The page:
"Yes, Latin is a reform of Greek and Pheonician, which are ultimately reforms of Egyptian. Its interesting as you cite Wiki on the topic, that Phoenician use to be thought of as a DIRECT connection to Egyptian, but since they haven't been able to make the DIRECT Connection, it's now been hypothesized that it's indirect connection.. Consider the following quote you cited.. "The theories of independent creation ranged from the idea of a single man conceiving it, to the Hyksos people forming it from corrupt Egyptian.[4]".. afancy that idea.. that the Hykos people formed if from Egyptian.. that would make Phoenician a "reformed Egyptian"

I pointed out again to this guy that this is only a theory not fact and he got mad at me and said it is only a theory that Jesus had actually existed, which is a sign of desperation on a Mormon's part when they start dragging in stuff like THAT.

I would appreciate your thoughts. Thanks!

Response #9:

I'm not sure what "Wiki" you looked at, but Latin has absolutely nothing to do with Egyptian, far less with Phoenician (the latter is definitely a Semitic language almost indistinguishable from Hebrew; the former is most likely at least partially Semitic). Latin, however, is a member of an entirely different group, the Indo-European language family. In its grammar and syntax (less so in its vocabulary) it is very close to ancient Greek. Most of the other languages in its subgroup (e.g., the Oscan and Umbrian tongues) have been lost, Roman political dominance led to Latin becoming the language of choice in the Italian peninsula by the first century B.C. or so.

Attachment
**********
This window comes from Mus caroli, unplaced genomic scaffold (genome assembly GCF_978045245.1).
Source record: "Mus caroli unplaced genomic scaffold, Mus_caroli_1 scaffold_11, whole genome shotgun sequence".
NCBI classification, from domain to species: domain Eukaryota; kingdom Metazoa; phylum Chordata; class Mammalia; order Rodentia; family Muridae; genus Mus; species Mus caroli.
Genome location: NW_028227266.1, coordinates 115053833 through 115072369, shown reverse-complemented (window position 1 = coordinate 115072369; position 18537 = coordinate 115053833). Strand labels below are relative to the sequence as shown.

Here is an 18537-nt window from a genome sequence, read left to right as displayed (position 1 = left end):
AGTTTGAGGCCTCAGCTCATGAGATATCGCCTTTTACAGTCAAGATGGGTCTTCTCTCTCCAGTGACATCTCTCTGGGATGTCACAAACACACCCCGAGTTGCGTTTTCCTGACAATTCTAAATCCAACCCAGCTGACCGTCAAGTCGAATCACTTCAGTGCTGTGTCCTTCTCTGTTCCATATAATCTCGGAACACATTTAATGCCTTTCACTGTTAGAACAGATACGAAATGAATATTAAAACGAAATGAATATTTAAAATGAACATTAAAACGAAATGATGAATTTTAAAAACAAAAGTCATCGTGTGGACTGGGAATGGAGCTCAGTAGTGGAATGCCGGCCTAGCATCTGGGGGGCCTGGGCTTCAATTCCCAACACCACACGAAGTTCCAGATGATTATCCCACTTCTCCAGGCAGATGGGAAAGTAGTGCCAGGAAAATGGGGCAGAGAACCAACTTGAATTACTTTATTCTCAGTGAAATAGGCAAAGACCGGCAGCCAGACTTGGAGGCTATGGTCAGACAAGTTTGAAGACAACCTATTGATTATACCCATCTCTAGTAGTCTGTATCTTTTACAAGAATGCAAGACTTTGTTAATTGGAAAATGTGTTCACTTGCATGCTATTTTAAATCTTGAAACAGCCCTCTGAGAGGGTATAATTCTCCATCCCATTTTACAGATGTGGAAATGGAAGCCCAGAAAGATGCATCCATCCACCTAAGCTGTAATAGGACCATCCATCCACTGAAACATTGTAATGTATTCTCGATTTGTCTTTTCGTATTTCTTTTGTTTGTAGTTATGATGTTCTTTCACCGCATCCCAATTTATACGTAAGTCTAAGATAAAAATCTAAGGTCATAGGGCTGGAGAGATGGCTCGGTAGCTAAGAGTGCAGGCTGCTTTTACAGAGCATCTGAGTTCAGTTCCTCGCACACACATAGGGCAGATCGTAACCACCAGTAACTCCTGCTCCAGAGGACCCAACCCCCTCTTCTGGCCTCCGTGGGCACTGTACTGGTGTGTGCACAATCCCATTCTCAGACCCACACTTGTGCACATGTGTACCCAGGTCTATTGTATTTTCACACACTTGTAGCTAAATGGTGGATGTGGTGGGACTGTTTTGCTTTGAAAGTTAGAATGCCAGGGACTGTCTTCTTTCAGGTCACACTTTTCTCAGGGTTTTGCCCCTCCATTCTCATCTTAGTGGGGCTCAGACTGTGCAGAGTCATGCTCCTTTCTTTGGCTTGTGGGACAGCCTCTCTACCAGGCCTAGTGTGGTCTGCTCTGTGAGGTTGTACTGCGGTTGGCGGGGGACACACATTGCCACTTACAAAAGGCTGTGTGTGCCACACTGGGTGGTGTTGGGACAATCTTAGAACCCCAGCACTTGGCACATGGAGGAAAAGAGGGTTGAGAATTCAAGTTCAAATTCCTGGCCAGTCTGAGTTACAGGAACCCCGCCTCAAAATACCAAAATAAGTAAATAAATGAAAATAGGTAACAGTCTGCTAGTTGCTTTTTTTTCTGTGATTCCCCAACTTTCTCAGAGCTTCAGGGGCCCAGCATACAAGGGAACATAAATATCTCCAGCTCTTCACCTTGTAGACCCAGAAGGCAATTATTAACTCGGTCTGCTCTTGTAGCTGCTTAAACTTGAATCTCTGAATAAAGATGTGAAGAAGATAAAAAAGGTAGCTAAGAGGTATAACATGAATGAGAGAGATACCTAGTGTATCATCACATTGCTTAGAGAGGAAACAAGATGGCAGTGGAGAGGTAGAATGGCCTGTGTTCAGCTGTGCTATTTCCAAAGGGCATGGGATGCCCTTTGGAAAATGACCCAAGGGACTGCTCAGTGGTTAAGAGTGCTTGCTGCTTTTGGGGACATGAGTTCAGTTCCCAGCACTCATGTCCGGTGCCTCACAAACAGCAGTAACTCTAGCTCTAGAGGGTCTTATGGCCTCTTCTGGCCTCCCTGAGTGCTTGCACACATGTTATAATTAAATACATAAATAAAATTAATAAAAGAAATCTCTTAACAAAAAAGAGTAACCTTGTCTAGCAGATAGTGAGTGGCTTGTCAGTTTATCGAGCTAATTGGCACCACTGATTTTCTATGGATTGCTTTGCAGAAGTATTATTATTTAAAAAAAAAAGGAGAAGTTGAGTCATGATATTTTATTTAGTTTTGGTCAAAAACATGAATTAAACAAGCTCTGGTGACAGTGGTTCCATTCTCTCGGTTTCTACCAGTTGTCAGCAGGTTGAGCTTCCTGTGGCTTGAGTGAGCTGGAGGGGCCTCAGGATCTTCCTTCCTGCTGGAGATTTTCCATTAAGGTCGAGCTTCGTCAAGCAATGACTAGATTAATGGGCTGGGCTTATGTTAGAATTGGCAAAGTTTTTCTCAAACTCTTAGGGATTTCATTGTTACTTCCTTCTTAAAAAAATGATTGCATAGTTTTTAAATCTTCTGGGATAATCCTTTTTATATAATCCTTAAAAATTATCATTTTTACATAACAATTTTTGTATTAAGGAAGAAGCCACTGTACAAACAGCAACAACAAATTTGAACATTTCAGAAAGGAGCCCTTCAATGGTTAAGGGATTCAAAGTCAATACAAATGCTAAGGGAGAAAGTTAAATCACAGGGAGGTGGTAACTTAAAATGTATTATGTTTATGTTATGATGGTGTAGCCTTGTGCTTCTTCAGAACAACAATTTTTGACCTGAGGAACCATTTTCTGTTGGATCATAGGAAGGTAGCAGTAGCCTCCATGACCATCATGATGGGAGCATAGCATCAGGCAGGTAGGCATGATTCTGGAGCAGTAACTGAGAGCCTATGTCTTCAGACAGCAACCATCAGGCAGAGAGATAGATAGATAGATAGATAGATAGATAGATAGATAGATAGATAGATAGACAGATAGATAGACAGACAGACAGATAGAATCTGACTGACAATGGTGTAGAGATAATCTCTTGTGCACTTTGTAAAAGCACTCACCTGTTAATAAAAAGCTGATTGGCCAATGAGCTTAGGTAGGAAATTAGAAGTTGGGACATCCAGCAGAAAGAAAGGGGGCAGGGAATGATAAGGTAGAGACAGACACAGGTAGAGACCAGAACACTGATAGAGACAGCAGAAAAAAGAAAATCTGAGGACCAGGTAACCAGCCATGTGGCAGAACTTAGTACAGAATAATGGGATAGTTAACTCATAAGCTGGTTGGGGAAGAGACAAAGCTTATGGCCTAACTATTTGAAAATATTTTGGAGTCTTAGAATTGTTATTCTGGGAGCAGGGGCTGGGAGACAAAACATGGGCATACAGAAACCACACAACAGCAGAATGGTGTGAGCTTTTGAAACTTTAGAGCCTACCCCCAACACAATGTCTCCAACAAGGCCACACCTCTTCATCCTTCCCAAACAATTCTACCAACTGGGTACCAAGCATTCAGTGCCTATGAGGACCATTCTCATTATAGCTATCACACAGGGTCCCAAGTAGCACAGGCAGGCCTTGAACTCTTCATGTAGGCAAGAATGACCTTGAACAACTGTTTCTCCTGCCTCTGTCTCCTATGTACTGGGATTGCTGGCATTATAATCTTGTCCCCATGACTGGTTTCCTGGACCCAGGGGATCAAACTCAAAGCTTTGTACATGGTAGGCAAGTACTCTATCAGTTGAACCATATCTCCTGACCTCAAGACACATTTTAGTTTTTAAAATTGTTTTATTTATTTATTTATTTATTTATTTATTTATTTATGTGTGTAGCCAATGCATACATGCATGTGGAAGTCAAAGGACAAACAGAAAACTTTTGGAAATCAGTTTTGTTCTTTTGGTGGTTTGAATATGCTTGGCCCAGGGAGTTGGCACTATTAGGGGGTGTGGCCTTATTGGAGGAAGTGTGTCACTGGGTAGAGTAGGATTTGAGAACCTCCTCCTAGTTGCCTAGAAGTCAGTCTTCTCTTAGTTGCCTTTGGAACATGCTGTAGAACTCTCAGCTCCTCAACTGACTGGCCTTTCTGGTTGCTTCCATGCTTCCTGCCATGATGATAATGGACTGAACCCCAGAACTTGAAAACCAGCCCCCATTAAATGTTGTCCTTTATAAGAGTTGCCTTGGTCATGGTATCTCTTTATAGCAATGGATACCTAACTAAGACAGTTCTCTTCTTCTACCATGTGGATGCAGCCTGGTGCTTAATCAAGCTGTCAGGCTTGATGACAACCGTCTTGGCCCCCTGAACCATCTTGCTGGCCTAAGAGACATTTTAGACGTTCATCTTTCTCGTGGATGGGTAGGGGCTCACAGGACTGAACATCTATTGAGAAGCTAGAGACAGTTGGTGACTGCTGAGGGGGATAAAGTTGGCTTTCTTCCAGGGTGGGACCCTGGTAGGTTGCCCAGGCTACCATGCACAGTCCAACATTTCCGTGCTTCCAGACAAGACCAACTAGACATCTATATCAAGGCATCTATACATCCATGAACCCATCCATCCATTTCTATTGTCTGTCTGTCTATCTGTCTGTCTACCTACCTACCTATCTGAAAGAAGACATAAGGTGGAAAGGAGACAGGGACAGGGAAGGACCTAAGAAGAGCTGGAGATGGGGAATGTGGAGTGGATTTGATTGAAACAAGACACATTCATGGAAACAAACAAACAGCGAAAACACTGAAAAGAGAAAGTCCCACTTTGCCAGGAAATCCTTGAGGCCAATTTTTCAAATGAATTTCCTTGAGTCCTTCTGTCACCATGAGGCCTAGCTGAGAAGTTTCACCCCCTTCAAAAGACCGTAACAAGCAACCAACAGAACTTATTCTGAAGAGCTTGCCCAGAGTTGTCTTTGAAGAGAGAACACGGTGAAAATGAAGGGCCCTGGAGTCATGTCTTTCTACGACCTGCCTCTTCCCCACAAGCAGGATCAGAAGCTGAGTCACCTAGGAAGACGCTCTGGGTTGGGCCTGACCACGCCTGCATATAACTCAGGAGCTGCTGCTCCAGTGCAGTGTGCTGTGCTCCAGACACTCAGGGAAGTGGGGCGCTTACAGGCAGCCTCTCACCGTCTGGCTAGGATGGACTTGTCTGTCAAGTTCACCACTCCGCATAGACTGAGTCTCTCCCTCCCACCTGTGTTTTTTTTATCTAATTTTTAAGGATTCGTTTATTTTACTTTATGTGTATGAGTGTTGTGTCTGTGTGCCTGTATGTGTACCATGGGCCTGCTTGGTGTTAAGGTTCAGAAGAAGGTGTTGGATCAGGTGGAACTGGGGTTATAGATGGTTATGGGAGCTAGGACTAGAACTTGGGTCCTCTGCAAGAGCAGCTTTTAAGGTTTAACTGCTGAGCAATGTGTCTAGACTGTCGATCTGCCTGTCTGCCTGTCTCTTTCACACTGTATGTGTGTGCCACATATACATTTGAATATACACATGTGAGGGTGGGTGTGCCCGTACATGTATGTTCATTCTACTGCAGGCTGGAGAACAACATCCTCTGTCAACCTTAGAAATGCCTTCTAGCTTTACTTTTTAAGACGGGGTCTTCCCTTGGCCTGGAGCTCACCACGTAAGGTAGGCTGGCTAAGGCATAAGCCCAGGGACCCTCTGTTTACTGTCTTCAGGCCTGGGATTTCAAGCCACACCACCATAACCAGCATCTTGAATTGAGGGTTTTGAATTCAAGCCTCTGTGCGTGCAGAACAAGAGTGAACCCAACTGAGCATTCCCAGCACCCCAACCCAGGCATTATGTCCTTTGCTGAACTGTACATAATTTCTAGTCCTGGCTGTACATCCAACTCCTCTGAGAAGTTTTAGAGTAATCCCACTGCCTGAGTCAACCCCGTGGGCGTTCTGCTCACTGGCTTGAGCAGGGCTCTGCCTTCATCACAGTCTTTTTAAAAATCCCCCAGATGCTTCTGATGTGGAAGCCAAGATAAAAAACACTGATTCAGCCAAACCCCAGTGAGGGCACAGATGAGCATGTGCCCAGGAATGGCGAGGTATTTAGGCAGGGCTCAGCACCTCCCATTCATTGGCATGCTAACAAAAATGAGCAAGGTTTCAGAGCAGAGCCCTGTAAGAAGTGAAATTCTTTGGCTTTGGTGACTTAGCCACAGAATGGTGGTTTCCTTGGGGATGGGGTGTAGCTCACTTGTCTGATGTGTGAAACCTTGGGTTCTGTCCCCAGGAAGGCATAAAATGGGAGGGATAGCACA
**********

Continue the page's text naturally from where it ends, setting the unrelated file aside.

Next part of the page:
So, no, there is absolutely no relationship whatsoever (except in the minds of those who believe in Bigfoot, Neanderthals, and space aliens).

Yours in our dear Lord and Savior Jesus Christ,

Bob L.

Question #10:

HI--Thanks. This is the Wiki article:

http://en.wikipedia.org/wiki/History_of_Latin

History of Latin - Wikipedia, the free encyclopedia

Latin is a member of the broad family of Italic languages. Its alphabet, the Latin alphabet, emerged from the Old Italic alphabets, which in turn were derived ...

It just says it's a theory, anyway, what I quoted to you. Thanks again.

Response #10:

Thanks for this. I didn't have any problem with what you had to say; my problem was with the individual who thought the Egyptian or Phoenician languages had anything whatsoever to do with Latin. This article you link doesn't say anything at all about that (in fact, it's a pretty good article).

Yours in our dear Lord Jesus,

Bob L.

Question #11:

Hi--I goofed; the bit about Phoenician coming from Egyptian is in this article:

http://en.wikipedia.org/wiki/Phoenician_alphabet

Phoenician alphabet - Wikipedia, the free encyclopedia

The Phoenician alphabet, called by convention the Proto-Canaanite alphabet for inscriptions older than around 1200 BCE, is the oldest verified consonanta...

But again, it's only theories. Thanks for your help. God Bless!

Response #11: